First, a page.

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This was initially published a couple of months ago now, so apologies to those who have read it elsewhere, but I think it's definitely worth highlighting Jim Cusack writing in the Irish Independent about how prosperous Northern Ireland, and specifically Northern Irish
Poor Oppressed Catholics, have become in recent years.
I've picked out the highlights below, but I'd really encourage anyone with 5-10 minutes free to read the whole article.
earlier this year, when the Rich List for Northern Ireland was published , there was one little detail that went completely unnoticed -- well over half of those on it were Catholics. Places one, two and three were all filled by Catholics. The richest part of Belfast, the Malone Road -- think Ballsbridge in Dublin 4 -- now has a Catholic majority.
Isn't Northern Ireland supposed to be, er, depressed, like, after three decades of terrorist violence? Aren't the Catholics supposed to be "oppressed" like Gerry Adams keeps banging on about and the Southern meeja still seems to believe?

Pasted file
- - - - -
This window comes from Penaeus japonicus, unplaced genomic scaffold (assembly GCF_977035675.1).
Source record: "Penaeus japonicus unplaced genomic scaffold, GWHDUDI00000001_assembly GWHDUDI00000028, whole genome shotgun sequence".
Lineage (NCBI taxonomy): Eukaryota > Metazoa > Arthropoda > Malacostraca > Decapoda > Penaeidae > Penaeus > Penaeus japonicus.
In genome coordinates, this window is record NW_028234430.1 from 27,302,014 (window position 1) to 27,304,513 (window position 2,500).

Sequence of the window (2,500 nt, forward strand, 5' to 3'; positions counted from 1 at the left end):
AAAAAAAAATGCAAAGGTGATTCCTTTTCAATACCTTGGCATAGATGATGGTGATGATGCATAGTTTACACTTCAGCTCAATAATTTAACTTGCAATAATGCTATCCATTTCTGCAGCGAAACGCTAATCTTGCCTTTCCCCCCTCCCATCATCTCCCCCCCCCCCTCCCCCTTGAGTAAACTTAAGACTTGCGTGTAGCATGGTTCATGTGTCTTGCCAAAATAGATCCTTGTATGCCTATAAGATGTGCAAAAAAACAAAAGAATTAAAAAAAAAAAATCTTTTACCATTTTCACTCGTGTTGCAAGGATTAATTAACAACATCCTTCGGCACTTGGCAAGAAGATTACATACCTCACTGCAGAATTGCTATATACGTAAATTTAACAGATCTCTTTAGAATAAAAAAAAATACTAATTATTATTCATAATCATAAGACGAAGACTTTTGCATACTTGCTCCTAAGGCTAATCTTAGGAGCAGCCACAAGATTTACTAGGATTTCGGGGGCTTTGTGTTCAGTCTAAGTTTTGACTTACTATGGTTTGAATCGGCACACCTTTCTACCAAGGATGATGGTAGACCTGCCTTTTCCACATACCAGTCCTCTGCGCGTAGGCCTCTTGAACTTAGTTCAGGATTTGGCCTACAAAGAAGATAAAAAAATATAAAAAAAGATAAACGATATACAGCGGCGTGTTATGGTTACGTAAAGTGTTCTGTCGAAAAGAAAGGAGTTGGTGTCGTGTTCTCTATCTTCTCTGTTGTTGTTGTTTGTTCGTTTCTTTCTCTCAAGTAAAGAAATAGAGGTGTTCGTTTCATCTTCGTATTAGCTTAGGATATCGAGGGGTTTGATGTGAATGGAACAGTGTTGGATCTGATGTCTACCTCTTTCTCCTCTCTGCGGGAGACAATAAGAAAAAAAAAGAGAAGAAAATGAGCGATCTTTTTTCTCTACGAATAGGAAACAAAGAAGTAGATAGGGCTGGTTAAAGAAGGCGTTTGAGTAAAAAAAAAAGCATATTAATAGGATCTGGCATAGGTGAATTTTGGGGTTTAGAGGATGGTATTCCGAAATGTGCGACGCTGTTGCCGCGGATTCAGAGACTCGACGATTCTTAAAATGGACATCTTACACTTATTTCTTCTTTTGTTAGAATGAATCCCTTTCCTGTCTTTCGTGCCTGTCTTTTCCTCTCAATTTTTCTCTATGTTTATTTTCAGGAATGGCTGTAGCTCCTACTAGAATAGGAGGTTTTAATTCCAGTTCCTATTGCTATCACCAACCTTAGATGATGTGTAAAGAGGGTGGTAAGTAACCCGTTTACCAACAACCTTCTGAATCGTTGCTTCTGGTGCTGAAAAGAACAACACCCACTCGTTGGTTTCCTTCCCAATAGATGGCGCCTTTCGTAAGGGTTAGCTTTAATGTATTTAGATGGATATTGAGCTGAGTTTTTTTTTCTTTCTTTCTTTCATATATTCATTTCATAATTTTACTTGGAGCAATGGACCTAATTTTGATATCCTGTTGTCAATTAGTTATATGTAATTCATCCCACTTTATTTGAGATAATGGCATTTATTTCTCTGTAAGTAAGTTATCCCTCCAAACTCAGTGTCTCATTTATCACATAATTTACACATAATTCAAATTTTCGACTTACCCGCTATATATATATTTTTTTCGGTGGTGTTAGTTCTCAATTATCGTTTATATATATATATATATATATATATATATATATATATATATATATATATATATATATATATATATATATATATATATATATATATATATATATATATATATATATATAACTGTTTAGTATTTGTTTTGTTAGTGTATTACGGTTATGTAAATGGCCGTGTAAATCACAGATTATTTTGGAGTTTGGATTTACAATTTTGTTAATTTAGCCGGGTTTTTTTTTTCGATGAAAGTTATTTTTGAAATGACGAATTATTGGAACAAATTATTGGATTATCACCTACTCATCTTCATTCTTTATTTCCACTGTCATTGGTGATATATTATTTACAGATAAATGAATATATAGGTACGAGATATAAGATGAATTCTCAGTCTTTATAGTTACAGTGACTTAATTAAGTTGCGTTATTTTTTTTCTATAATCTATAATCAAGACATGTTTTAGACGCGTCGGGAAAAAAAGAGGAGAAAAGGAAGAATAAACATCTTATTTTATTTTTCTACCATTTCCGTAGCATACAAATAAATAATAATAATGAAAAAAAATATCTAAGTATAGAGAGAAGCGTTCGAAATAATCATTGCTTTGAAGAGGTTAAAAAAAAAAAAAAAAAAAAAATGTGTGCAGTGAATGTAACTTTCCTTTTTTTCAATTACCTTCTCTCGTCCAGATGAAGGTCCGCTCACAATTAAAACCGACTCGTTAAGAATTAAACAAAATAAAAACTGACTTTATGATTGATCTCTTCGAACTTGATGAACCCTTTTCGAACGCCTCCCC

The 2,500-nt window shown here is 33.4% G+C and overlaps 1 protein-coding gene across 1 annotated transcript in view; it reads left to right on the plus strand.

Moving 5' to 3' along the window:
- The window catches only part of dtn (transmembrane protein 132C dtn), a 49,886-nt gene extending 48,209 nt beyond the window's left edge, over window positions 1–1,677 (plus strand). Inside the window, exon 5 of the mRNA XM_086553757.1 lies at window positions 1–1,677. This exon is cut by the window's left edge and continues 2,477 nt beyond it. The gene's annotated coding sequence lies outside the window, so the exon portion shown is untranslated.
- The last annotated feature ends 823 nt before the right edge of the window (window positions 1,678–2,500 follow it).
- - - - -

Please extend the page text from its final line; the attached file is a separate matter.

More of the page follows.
Truth is, cross the Ormeau Bridge over the Lagan, up into those nice leafy streets, and the arriviste MCCs would rather be seen wearing shell suits and trainers than vote Sinn Fein. Gerry, baby: Middle Class Catholics define their social position primarily through the distance between themselves and you and your voters. About as many Catholics vote Sinn Fein in south and south west Belfast as in Dun Laoghaire. If you live in a part of Belfast that has a street sign in both Irish and English, any self-respecting MCC would cross the road to avoid you.
I'm not quite sure what to make of it. I am certain that if there is a relative increase in wealth among Catholics vis a vis Protestants then it is of their own making and based in no small part on different attitudes to education. On a brighter note, the accepted wisdom is that with money comes power and influence, so it would be nice to believe that Cusick is right and that it also brings a gulf with Sinn Fein and their brand of victimhood-based ethno-nationalism and a shift in priorities away from simply one-upping the Prods.